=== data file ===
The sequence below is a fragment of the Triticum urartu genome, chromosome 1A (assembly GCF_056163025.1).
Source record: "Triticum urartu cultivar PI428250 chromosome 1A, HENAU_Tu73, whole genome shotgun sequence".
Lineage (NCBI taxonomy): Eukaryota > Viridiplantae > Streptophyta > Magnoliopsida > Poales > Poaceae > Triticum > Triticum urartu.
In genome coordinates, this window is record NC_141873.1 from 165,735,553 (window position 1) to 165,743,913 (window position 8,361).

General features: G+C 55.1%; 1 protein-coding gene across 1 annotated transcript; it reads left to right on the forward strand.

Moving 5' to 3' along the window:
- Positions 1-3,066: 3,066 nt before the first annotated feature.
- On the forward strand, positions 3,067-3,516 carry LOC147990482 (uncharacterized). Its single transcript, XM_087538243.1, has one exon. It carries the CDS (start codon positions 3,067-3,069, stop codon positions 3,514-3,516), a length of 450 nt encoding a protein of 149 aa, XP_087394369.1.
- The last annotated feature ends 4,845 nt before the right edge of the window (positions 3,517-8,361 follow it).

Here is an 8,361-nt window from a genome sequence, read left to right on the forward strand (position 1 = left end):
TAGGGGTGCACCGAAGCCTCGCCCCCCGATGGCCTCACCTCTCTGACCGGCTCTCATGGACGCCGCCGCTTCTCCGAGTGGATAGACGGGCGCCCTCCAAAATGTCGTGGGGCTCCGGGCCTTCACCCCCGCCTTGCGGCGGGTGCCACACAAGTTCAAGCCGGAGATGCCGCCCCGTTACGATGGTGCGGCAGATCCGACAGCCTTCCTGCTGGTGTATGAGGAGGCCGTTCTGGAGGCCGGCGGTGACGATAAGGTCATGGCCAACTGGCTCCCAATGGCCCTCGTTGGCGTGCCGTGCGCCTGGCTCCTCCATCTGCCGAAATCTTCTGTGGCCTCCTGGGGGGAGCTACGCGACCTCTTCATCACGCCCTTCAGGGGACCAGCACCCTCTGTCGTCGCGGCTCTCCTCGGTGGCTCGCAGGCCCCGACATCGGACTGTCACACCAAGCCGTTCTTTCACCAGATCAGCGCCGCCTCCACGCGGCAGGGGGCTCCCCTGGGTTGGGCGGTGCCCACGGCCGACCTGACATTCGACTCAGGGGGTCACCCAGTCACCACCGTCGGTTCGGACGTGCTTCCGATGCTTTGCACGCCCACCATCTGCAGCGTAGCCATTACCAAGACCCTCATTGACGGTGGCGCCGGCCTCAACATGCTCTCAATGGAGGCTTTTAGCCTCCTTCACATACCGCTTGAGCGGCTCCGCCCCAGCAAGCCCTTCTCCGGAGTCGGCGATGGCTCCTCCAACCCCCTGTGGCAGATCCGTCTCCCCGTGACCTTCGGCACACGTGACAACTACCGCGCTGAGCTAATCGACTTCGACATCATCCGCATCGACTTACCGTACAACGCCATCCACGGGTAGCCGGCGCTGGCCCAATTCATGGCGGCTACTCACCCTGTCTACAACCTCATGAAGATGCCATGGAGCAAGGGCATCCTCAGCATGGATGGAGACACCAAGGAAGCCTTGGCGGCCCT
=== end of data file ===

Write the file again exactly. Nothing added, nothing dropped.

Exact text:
The sequence below is a fragment of the Triticum urartu genome, chromosome 1A (assembly GCF_056163025.1).
Source record: "Triticum urartu cultivar PI428250 chromosome 1A, HENAU_Tu73, whole genome shotgun sequence".
Lineage (NCBI taxonomy): Eukaryota > Viridiplantae > Streptophyta > Magnoliopsida > Poales > Poaceae > Triticum > Triticum urartu.
In genome coordinates, this window is record NC_141873.1 from 165,735,553 (window position 1) to 165,743,913 (window position 8,361).

General features: G+C 55.1%; 1 protein-coding gene across 1 annotated transcript; it reads left to right on the forward strand.

Moving 5' to 3' along the window:
- Positions 1-3,066: 3,066 nt before the first annotated feature.
- On the forward strand, positions 3,067-3,516 carry LOC147990482 (uncharacterized). Its single transcript, XM_087538243.1, has one exon. It carries the CDS (start codon positions 3,067-3,069, stop codon positions 3,514-3,516), a length of 450 nt encoding a protein of 149 aa, XP_087394369.1.
- The last annotated feature ends 4,845 nt before the right edge of the window (positions 3,517-8,361 follow it).

Here is an 8,361-nt window from a genome sequence, read left to right on the forward strand (position 1 = left end):
TAGGGGTGCACCGAAGCCTCGCCCCCCGATGGCCTCACCTCTCTGACCGGCTCTCATGGACGCCGCCGCTTCTCCGAGTGGATAGACGGGCGCCCTCCAAAATGTCGTGGGGCTCCGGGCCTTCACCCCCGCCTTGCGGCGGGTGCCACACAAGTTCAAGCCGGAGATGCCGCCCCGTTACGATGGTGCGGCAGATCCGACAGCCTTCCTGCTGGTGTATGAGGAGGCCGTTCTGGAGGCCGGCGGTGACGATAAGGTCATGGCCAACTGGCTCCCAATGGCCCTCGTTGGCGTGCCGTGCGCCTGGCTCCTCCATCTGCCGAAATCTTCTGTGGCCTCCTGGGGGGAGCTACGCGACCTCTTCATCACGCCCTTCAGGGGACCAGCACCCTCTGTCGTCGCGGCTCTCCTCGGTGGCTCGCAGGCCCCGACATCGGACTGTCACACCAAGCCGTTCTTTCACCAGATCAGCGCCGCCTCCACGCGGCAGGGGGCTCCCCTGGGTTGGGCGGTGCCCACGGCCGACCTGACATTCGACTCAGGGGGTCACCCAGTCACCACCGTCGGTTCGGACGTGCTTCCGATGCTTTGCACGCCCACCATCTGCAGCGTAGCCATTACCAAGACCCTCATTGACGGTGGCGCCGGCCTCAACATGCTCTCAATGGAGGCTTTTAGCCTCCTTCACATACCGCTTGAGCGGCTCCGCCCCAGCAAGCCCTTCTCCGGAGTCGGCGATGGCTCCTCCAACCCCCTGTGGCAGATCCGTCTCCCCGTGACCTTCGGCACACGTGACAACTACCGCGCTGAGCTAATCGACTTCGACATCATCCGCATCGACTTACCGTACAACGCCATCCACGGGTAGCCGGCGCTGGCCCAATTCATGGCGGCTACTCACCCTGTCTACAACCTCATGAAGATGCCATGGAGCAAGGGCATCCTCAGCATGGATGGAGACACCAAGGAAGCCTTGGCGGCCCT